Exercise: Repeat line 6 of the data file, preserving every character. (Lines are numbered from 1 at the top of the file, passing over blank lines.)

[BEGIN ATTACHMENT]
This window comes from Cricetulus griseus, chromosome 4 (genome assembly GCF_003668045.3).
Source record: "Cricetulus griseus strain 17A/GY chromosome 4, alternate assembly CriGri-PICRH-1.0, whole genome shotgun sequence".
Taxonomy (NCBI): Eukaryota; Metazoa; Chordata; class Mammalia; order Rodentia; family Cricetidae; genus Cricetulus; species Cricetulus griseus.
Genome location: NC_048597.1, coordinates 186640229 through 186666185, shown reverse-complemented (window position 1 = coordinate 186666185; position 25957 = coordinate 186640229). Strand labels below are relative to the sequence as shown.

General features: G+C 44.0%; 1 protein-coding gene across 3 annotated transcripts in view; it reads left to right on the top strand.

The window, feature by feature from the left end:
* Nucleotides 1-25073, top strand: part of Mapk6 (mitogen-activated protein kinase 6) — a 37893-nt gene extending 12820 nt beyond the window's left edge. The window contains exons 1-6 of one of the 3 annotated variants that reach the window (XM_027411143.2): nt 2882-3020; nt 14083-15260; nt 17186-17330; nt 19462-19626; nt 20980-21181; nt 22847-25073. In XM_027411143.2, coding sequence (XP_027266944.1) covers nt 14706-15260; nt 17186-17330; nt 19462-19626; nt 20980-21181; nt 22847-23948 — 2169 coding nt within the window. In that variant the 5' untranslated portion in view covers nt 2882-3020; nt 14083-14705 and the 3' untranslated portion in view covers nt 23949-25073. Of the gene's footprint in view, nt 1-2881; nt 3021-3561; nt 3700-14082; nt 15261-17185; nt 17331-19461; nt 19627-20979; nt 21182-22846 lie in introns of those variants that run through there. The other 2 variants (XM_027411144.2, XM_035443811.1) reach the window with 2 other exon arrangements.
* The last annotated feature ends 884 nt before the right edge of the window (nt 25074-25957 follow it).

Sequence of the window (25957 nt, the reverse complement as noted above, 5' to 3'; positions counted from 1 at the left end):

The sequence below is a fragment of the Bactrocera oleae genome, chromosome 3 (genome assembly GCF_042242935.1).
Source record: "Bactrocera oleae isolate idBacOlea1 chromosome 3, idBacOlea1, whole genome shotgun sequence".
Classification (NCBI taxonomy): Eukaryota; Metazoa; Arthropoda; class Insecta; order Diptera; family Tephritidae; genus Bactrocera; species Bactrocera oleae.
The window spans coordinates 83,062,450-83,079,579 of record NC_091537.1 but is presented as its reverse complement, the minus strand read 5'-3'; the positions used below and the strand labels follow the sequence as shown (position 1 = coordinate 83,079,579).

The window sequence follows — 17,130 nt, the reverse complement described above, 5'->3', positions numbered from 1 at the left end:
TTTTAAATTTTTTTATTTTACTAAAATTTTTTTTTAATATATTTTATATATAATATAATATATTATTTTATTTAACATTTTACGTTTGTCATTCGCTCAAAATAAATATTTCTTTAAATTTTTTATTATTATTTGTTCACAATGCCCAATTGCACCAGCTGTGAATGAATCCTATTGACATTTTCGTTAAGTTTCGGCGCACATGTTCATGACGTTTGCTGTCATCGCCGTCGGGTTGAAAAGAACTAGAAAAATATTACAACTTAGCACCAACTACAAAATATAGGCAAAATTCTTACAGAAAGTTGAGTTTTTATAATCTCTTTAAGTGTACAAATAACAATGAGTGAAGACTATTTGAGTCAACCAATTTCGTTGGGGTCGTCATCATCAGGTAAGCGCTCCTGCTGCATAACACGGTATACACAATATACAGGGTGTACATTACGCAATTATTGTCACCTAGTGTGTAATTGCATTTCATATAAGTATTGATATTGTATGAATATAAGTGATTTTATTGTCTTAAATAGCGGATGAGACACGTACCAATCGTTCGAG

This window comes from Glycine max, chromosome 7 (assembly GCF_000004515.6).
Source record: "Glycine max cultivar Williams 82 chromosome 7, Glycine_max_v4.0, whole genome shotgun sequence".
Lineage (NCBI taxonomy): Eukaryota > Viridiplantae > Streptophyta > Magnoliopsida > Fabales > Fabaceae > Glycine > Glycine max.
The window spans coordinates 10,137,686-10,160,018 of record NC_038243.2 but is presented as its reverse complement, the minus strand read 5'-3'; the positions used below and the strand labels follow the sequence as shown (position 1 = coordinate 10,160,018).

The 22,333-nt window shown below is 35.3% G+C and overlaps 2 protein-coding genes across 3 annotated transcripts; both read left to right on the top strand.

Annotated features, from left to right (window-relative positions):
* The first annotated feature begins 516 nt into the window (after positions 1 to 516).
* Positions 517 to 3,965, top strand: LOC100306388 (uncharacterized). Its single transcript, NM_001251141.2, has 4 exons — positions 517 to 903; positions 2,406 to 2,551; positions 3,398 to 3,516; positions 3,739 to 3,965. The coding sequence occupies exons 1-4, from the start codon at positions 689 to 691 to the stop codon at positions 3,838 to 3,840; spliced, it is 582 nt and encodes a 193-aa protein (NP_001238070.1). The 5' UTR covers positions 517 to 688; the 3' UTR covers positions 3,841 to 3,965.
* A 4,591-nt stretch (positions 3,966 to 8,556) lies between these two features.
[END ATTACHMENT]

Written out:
The window, feature by feature from the left end: